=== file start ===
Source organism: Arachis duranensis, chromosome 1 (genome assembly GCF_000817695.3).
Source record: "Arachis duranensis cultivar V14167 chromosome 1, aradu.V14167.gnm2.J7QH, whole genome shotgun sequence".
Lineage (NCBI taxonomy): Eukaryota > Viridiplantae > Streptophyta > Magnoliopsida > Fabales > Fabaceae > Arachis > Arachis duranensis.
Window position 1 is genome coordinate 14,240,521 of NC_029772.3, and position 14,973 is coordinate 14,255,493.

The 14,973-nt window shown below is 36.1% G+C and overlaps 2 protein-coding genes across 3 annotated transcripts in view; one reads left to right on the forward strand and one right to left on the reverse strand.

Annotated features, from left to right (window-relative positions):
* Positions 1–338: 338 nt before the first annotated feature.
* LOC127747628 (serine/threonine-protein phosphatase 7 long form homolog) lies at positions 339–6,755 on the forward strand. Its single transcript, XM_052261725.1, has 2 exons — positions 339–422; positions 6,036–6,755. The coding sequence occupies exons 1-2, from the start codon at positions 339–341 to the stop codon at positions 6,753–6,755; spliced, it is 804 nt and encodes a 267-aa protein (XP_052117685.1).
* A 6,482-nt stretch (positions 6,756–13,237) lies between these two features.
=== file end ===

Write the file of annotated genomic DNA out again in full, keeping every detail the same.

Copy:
Source organism: Arachis duranensis, chromosome 1 (genome assembly GCF_000817695.3).
Source record: "Arachis duranensis cultivar V14167 chromosome 1, aradu.V14167.gnm2.J7QH, whole genome shotgun sequence".
Lineage (NCBI taxonomy): Eukaryota > Viridiplantae > Streptophyta > Magnoliopsida > Fabales > Fabaceae > Arachis > Arachis duranensis.
Window position 1 is genome coordinate 14,240,521 of NC_029772.3, and position 14,973 is coordinate 14,255,493.

The 14,973-nt window shown below is 36.1% G+C and overlaps 2 protein-coding genes across 3 annotated transcripts in view; one reads left to right on the forward strand and one right to left on the reverse strand.

Annotated features, from left to right (window-relative positions):
* Positions 1–338: 338 nt before the first annotated feature.
* LOC127747628 (serine/threonine-protein phosphatase 7 long form homolog) lies at positions 339–6,755 on the forward strand. Its single transcript, XM_052261725.1, has 2 exons — positions 339–422; positions 6,036–6,755. The coding sequence occupies exons 1-2, from the start codon at positions 339–341 to the stop codon at positions 6,753–6,755; spliced, it is 804 nt and encodes a 267-aa protein (XP_052117685.1).
* A 6,482-nt stretch (positions 6,756–13,237) lies between these two features.